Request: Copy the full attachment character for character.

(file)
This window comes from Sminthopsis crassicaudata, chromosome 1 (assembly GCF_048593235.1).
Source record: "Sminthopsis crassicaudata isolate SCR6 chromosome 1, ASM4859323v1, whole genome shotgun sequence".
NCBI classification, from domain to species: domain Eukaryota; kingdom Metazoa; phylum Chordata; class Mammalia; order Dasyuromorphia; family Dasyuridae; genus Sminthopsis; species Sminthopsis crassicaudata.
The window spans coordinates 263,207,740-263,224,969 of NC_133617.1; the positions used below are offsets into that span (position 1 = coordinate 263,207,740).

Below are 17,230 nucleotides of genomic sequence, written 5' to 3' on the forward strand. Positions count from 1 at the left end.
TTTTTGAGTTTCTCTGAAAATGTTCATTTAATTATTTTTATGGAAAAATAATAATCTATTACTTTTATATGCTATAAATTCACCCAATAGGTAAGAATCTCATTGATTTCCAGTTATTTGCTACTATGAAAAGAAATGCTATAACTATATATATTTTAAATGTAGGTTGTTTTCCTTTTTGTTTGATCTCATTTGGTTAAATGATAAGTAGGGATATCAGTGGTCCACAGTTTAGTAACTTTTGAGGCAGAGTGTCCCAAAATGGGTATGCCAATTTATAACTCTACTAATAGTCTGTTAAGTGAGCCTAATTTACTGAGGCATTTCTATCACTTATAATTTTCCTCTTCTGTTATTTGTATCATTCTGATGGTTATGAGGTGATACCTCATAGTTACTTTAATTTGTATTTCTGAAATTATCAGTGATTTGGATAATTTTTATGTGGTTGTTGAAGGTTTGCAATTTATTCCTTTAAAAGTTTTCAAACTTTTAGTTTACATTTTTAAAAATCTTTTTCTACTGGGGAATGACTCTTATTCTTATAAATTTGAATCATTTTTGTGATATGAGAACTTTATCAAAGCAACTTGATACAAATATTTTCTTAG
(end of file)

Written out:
This window comes from Sminthopsis crassicaudata, chromosome 1 (assembly GCF_048593235.1).
Source record: "Sminthopsis crassicaudata isolate SCR6 chromosome 1, ASM4859323v1, whole genome shotgun sequence".
NCBI classification, from domain to species: domain Eukaryota; kingdom Metazoa; phylum Chordata; class Mammalia; order Dasyuromorphia; family Dasyuridae; genus Sminthopsis; species Sminthopsis crassicaudata.
The window spans coordinates 263,207,740-263,224,969 of NC_133617.1; the positions used below are offsets into that span (position 1 = coordinate 263,207,740).

Below are 17,230 nucleotides of genomic sequence, written 5' to 3' on the forward strand. Positions count from 1 at the left end.
TTTTTGAGTTTCTCTGAAAATGTTCATTTAATTATTTTTATGGAAAAATAATAATCTATTACTTTTATATGCTATAAATTCACCCAATAGGTAAGAATCTCATTGATTTCCAGTTATTTGCTACTATGAAAAGAAATGCTATAACTATATATATTTTAAATGTAGGTTGTTTTCCTTTTTGTTTGATCTCATTTGGTTAAATGATAAGTAGGGATATCAGTGGTCCACAGTTTAGTAACTTTTGAGGCAGAGTGTCCCAAAATGGGTATGCCAATTTATAACTCTACTAATAGTCTGTTAAGTGAGCCTAATTTACTGAGGCATTTCTATCACTTATAATTTTCCTCTTCTGTTATTTGTATCATTCTGATGGTTATGAGGTGATACCTCATAGTTACTTTAATTTGTATTTCTGAAATTATCAGTGATTTGGATAATTTTTATGTGGTTGTTGAAGGTTTGCAATTTATTCCTTTAAAAGTTTTCAAACTTTTAGTTTACATTTTTAAAAATCTTTTTCTACTGGGGAATGACTCTTATTCTTATAAATTTGAATCATTTTTGTGATATGAGAACTTTATCAAAGCAACTTGATACAAATATTTTCTTAG